Web 3.0, in simple terms, is the third generation of the internet. It is a blockchain-based web that is more accessible, secure, private, and linked.
Blockchain technology in Web 3.0 helps achieve genuine decentralization. Instead of relying on server-based databases, a decentralized network connects gadgets. Since individuals will be the sole proprietors of their data, they will not need to store it on centralized servers. It is up to them to decide what to do with it.
Web 3.0 and Decentralization
Web 3.0 marks the departure from a centralized, monopolistic system to a decentralized network of blockchains. It will, therefore, seize control from a few colossal Web 2.0 corporations and return it to the individuals.
Many builders and creators will employ next-generation tools, establish self-governing communities, and participate in the new economy. It will lead to massive platform rent reductions and a shift away from the unsustainable economic model of monetizing user-generated data through advertising.
Advantages of Web 3.0
- Privacy and security will take precedence over control and monitoring in Web 3.0. It will allow individuals to specify which information should be made public and which private.
- Web 3.0 will be more secure than previous internet versions, thanks to the decentralized nature of blockchain technology. Hackers will struggle to acquire network access.
- Web 3.0 will discourage the use of centralized networks.
- Rather than relying on a single gadget, individuals can obtain the same information on multiple devices.
- Developers will find it simple to create new apps that will function on all smart devices.
- Since there is no centralized authority and hence no single point of failure, distributed systems are less prone to experience service interruptions. Even if one node fails, the others continue to function.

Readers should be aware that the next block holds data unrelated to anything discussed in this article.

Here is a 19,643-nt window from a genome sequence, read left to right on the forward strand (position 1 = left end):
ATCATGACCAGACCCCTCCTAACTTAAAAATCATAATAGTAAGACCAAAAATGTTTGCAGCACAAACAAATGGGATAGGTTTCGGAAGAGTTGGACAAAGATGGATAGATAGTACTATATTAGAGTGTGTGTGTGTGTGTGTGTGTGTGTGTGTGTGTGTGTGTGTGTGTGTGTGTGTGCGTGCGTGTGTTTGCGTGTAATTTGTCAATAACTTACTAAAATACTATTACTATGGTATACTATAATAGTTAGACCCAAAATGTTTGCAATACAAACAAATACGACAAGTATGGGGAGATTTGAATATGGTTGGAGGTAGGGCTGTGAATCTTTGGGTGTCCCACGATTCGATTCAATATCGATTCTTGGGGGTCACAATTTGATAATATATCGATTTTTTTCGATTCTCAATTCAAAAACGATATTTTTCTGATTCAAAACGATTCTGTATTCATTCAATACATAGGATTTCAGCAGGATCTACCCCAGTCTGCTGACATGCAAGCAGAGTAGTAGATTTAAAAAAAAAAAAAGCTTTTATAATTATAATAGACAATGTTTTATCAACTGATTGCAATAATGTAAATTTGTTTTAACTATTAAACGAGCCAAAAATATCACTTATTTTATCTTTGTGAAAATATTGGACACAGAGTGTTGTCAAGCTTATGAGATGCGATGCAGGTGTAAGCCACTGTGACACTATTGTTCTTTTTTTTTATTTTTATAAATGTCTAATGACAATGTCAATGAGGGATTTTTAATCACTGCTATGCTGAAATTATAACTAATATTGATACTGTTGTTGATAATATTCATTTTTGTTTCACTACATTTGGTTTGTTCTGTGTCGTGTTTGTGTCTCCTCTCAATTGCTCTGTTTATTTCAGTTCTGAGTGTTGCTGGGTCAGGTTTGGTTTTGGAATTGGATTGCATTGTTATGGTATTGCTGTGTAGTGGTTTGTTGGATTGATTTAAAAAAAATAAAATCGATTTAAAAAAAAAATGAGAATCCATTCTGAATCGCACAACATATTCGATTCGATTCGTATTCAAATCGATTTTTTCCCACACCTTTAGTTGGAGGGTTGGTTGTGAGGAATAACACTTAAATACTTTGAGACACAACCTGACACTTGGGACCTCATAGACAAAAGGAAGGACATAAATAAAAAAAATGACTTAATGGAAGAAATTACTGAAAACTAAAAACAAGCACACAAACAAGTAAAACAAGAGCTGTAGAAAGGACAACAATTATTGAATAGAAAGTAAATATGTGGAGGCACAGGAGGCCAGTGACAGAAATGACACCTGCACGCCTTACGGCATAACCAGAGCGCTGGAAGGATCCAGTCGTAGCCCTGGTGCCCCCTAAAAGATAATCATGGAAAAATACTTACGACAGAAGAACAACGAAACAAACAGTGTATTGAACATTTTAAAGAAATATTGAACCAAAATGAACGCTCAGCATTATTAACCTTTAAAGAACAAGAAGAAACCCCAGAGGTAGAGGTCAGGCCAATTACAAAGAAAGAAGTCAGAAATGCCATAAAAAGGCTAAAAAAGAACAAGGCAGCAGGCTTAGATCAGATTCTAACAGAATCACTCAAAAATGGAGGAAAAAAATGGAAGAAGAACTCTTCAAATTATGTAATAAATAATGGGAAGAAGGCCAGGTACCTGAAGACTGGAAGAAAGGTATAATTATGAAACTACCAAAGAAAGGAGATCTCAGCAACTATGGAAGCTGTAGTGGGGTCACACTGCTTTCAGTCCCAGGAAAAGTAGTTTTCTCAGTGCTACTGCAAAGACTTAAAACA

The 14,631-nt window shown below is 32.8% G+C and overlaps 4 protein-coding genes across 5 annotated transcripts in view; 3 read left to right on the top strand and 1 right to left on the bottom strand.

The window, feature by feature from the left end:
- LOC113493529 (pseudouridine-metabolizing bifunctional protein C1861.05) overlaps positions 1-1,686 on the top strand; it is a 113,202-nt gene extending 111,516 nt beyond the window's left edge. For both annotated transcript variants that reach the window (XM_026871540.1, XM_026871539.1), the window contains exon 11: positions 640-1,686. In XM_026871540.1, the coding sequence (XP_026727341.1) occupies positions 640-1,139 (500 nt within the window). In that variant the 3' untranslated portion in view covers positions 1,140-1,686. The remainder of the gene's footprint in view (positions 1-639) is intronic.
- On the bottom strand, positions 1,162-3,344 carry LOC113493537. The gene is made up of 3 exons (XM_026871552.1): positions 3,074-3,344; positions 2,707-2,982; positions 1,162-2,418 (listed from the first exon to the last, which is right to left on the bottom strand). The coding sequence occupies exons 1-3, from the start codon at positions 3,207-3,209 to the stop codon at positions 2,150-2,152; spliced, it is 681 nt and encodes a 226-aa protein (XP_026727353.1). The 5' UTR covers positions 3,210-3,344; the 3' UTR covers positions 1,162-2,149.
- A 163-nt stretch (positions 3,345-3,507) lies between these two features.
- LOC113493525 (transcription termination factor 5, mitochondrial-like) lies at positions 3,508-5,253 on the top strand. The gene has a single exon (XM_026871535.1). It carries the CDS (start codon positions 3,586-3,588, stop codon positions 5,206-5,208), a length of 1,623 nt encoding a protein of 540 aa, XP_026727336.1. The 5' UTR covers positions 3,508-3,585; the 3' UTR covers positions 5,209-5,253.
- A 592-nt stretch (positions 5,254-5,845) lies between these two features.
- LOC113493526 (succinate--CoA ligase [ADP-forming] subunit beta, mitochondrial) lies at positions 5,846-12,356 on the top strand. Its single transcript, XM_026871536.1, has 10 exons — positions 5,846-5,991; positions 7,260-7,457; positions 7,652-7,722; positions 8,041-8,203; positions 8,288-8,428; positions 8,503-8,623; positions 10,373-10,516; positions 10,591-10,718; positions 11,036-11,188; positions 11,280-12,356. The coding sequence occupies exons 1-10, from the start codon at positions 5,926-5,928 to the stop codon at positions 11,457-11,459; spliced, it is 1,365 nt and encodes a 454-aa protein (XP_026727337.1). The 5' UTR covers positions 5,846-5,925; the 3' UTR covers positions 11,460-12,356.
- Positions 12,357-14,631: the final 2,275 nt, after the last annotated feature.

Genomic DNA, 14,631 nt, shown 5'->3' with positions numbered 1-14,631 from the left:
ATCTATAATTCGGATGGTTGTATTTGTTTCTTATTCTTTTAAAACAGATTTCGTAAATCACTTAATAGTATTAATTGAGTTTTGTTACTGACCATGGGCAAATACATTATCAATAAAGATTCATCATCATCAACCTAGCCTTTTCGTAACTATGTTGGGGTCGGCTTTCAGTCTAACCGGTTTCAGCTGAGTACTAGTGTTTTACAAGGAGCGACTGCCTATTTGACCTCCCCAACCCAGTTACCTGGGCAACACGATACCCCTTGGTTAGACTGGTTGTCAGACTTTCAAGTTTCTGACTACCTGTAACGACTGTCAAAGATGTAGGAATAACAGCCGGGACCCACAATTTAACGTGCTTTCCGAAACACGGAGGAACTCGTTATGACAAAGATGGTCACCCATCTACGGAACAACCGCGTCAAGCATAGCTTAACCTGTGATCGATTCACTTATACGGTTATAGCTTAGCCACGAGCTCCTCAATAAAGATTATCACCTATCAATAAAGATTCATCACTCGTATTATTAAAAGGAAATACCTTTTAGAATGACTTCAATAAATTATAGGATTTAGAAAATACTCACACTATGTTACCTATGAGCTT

- Anyone is welcome to participate and assist. Because code does not discriminate, all users can offer and access services.
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India and Web 3.0
As a result of China's departure from the crypto arena, India now has the largest internationally linked digital populous. Millions of Indians will be online during the next decade, and India will see the trade worth trillions of dollars through digital channels.
Due to the expanse of the country, it can push any new paradigm into general adoption.
Over the next several years, new business models and decentralized apps will emerge in India. India has a comprehensive digital infrastructure strategy and a thriving financial business, which will help reap the benefits of Web 3.0.
Web 3.0 will build a decentralized and equitable internet where users have ownership over their data. Here, there is no need for intermediaries. In peer-to-peer (seller-to-buyer) transactions, it eliminates the middleman.
Moreover, it promotes decentralization and transparency as its guiding philosophy is “Decentralized Autonomous Organization” (DAO). Finally, there is no need for a central authority to authenticate or validate transactions.
FAQs on Web 3.0
Q.1. How is Web 3.0 different from the current version of the internet?
In contrast to the existing structure, which allows IT behemoths to dominate platforms, Web 3.0 will give individuals control over platforms and applications.
Q.2. Who coined the term Web 3.0?
Gavin Wood, the founder of Ethereum, a blockchain technology startup, proposed the term “Web 3.0” in 2014.
Q.3. Why is Web 3.0 necessary?
A limited number of firms, such as Google, hold or manage a significant percentage of the internet data and traffic in Web 2.0. As a result, there are concerns about data privacy, security, and abuse. Moreover, monopoly twisted the primary function of the internet- empowerment. This is why Web 3.0 is necessary.
Q.4. What is the main challenge faced by Web 3.0 in India?
The major challenge faced by Web 3.0 in India is regulatory uncertainty. Also, in India, revenue generated from virtual assets is subject to a 30% tax. Though the government is planning on establishing a Central Bank Digital Currency (CBDC), a formal regulation outlining India’s stance on cryptocurrencies is in the works.
Q.5. What is the scope of Web 3.0 in the public sector?
In the future, democratic institutions might use Web 3.0 and blockchain technology to uphold transparency and public accountability. For instance, recently, the pass-outs from Delhi University received digital degrees on a blockchain-managed platform.